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Mentor Mythbusters: No Time for Stories
Mentoring

Mentor Mythbusters: No Time for Stories

Posted by Kevin Harris on July 1, 2019

Over the last few months, I’ve been asked more than once if the Story Retreat matters. I hear things like, “My men are busy . . .” “We don’t have time to get out of town . . .”

Over the last few months, I’ve also heard from leaders that the Story Retreat was the most formative thing that happened in their groups. Their men share things like, “I’ve never told anyone this before . . .” “I thought I was the only one . . .”

Confession time. I had my current mentoring group spread their stories over our first three months of meetings . . . and I have serious regrets.

Yes, all my mentees shared their stories and heard everyone else’s story, but our group’s growth was hindered because I did not make stories a priority. John Maxwell said, “the speed of the leader is the speed of the team,” and I could not agree more.

Having a retreat specifically to share stories stresses the importance of our stories and allows the group to bond quickly. Not doing so has the opposite effect . . . no one sees or experiences the significance of the retreat.

The mentor sets the tone . . . with the homework, memory verses . . . and the Story Retreat.

The authors of The Cure describe, “a place so safe that the worst of me could be known, and I would discover that I would not be loved less, but more in the telling of it.” This is the Story Retreat defined . . . where the group forms trust and where grace shows itself in the faces of the other men.

Todd Conklin, a mentor from theChurchat in Oklahoma, describes the retreat this way . . .

“Once I created the vulnerability [by sharing my story], I was surprised by the amount of vulnerability that came back at me through my mentees and their stories – there is just a lot brokenness out there. I was shocked by some of the revelations that some of these men will tell. They felt safe because we obviously created a safe environment. There are plenty of guys looking for a community like that.”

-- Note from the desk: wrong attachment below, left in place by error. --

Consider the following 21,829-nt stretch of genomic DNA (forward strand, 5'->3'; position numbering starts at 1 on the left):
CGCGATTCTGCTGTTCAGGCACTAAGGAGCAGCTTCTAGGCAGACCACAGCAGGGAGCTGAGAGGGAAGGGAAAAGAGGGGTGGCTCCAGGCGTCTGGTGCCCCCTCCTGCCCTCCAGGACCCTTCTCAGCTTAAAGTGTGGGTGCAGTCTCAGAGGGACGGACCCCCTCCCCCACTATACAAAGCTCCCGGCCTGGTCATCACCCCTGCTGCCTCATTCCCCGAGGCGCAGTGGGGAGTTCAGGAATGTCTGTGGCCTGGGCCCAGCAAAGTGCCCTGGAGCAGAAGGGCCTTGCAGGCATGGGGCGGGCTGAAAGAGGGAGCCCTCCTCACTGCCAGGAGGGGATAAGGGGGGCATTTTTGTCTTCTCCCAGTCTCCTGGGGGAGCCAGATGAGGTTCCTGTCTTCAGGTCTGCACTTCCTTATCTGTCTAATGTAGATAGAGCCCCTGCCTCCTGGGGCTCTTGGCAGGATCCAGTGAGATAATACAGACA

In our Radical Mentoring process, we offer three possible agendas for the Story Retreat: a weekend, an overnight, and story day. We created these distinct options because we don’t want your group to miss out on what we think will be a divine appointment for your mentees.

Challenge: Yes, your men are busy, and you are busy. That won’t change. But trust me, make the Story Retreat a priority . . .  if it matters to you, it will be important to your mentees.

Comment here.

Responses (8)

Todd Miechiels
Todd Miechiels Posted: July 1, 2019, 9:16 am

Kevin,

I want to really encourage your current and aspiring Radical Mentors to lean into the importance of being both intentional and reverent in creating space for the men to share their stories. I find that often times leaders hesitate to do this with their men for deep seeded reasons that are rooted in pride and/or fear. If it’s not their own pride and fear, it can be the pride and fear that they perceive in their men. In either case, perfect love casts out all fear, and above all sharing stories with each other is an incredible context by which to demonstrate, give, and receive unconditional love. As always, thank you for your encouragement and friendship!


Kevin Harris
Kevin Harris Posted: July 3, 2019, 8:02 am

Thanks Todd – no one knows the power of story like you do!


Al Hart
Al Hart Posted: July 1, 2019, 12:23 pm

Could not agree more with Kevin. Though I work in a recovery program, the importance of men sharing their stories is ABSOLUTELY a huge moment in the life of your group. I always have men say that some of their story they have never shared before and it is VERY emotional. It bonds and builds the group incredibly fast.


Kevin Harris
Kevin Harris Posted: July 3, 2019, 8:02 am

Thanks for sharing this with our tribe Matt!


Pat Morgan
Pat Morgan Posted: July 1, 2019, 9:19 pm

I struggled with this in my early years of mentoring. We’d do launch nite, get to know each other a little bit, then pull out the calendars to begin planning the year. Then I’d say, “It says here that we’re supposed to do a retreat so can we do that some weekend in the next month?” And the answer would be an emphatic “NO! Our schedules are already packed for the next six months.” So we’d do a story day instead. It’s OK, but it ain’t no retreat!
In recent years when I’m talking to new prospects I tell them, “Launch Nite is January 18th, and we will be doing a one-nite retreat out-of-town on February 17th or 24th. Please hold those dates open for us.” And we’ve almost always been able to get it done on one of those days. I recommend you try it this way. It works.


Kevin Harris
Kevin Harris Posted: July 3, 2019, 8:01 am

I think you are right Pat! When I wait to try to schedule it on launch night it is harder to pull off. If you give them the options earlier on in the process, you let them know how important the retreat is and have them saving the dates.

Great input from a long-term mentor!


Dave Christopher
Dave Christopher Posted: July 8, 2019, 9:07 pm

I completely agree about the story retreat. In each of the past 2 years of RM, we’ve done this in our second meeting – it really sets the course for the rest of the semester. Guys opened up there and the remaining meetings. Trust was established early.


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